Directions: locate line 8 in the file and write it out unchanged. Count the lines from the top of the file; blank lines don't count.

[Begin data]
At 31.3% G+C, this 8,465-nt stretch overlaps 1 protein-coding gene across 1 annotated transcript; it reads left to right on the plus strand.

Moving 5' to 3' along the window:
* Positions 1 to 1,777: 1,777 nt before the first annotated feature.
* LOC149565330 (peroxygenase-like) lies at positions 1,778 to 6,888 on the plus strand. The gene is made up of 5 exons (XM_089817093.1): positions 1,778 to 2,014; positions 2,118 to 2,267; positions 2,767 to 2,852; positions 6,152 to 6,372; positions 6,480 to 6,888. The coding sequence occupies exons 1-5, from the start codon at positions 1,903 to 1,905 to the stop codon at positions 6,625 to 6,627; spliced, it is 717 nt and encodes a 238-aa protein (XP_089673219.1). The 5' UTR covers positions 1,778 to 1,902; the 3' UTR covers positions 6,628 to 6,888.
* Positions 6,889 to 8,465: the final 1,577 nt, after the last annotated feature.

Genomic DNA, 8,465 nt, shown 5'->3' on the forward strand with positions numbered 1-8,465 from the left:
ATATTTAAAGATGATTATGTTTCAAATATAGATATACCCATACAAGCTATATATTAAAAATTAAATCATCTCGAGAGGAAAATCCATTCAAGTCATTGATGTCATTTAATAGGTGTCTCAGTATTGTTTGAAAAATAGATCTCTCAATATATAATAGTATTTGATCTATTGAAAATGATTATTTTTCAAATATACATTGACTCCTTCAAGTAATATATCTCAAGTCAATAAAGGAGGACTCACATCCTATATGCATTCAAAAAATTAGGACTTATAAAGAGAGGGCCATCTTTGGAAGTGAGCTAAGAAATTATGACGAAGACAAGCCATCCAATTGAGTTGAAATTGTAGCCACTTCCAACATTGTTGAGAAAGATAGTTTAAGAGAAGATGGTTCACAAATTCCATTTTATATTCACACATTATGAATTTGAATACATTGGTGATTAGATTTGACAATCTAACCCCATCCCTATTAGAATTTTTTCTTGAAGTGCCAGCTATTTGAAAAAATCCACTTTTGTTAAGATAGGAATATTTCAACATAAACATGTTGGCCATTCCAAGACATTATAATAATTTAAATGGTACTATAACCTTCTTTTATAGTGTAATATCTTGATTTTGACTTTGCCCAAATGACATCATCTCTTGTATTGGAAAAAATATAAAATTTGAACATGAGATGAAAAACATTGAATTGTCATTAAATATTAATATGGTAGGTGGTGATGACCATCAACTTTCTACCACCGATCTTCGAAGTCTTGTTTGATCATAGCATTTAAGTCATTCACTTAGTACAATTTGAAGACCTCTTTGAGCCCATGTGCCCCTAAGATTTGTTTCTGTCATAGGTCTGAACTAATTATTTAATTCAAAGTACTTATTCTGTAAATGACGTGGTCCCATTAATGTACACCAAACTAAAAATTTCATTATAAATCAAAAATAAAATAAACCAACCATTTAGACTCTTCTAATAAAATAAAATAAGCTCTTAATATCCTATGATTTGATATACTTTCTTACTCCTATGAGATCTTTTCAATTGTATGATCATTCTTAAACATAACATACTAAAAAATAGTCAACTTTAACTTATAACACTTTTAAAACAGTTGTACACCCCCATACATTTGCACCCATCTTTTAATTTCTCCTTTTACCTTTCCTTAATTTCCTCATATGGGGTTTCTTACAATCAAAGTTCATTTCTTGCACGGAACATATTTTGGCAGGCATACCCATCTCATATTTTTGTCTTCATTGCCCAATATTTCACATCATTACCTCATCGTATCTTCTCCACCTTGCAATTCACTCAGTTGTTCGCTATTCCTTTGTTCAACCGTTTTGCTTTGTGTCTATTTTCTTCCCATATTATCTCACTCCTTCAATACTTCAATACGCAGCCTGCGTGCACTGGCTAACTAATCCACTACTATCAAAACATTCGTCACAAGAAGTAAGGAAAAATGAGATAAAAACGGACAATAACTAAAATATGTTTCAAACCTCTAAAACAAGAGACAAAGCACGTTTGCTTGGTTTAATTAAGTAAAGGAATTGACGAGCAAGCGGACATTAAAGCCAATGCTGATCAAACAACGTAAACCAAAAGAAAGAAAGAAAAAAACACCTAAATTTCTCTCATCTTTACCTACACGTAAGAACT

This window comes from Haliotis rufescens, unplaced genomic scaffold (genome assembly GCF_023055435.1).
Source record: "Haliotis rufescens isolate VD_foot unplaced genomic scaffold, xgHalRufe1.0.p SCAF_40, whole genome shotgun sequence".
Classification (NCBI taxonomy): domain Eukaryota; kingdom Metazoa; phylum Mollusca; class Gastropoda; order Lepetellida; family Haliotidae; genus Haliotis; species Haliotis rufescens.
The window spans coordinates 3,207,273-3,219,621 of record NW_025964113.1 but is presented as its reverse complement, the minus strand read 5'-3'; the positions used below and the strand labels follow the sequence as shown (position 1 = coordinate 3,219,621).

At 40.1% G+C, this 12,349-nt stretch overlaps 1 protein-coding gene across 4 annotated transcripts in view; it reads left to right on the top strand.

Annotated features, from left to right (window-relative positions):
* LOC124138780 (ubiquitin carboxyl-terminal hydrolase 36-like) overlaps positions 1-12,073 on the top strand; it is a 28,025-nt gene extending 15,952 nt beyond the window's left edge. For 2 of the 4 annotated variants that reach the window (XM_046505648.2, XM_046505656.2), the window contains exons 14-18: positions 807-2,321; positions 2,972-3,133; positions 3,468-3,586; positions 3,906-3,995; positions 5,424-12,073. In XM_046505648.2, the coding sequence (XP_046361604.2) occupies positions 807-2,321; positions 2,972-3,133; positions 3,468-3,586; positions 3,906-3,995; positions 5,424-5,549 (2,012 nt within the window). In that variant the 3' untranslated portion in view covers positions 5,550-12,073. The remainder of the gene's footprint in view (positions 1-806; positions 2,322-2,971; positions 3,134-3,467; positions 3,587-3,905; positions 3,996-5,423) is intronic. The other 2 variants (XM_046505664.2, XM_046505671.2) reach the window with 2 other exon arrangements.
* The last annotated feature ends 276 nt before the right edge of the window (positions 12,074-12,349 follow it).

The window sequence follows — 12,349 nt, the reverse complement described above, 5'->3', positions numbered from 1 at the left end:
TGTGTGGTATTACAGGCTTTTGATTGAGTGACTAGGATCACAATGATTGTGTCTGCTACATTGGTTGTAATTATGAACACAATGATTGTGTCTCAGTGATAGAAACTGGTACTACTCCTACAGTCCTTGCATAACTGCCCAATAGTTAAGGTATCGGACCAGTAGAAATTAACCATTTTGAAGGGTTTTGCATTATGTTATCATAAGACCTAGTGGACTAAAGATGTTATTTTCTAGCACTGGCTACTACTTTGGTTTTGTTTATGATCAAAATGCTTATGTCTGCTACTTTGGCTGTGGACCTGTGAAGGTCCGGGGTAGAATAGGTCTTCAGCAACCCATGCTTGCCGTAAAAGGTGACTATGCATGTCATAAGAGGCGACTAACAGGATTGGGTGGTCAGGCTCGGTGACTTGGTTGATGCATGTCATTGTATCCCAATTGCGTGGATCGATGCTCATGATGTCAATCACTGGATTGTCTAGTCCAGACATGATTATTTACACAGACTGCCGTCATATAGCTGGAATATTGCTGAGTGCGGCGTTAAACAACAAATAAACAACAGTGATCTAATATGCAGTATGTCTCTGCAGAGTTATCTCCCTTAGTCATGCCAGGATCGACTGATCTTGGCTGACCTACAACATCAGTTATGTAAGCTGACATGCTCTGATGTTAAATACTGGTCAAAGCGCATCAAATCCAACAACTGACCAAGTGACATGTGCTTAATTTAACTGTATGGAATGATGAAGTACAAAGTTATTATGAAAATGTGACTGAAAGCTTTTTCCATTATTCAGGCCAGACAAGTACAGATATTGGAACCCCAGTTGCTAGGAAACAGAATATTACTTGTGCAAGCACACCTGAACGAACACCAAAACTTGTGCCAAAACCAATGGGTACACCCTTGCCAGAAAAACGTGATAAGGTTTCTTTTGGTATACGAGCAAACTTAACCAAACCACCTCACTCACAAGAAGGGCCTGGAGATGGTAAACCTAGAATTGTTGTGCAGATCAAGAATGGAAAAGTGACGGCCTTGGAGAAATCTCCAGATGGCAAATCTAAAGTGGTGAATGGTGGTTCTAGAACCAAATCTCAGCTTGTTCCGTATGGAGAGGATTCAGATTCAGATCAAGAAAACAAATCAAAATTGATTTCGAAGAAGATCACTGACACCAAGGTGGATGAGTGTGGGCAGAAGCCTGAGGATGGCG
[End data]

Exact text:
This window comes from Haliotis rufescens, unplaced genomic scaffold (genome assembly GCF_023055435.1).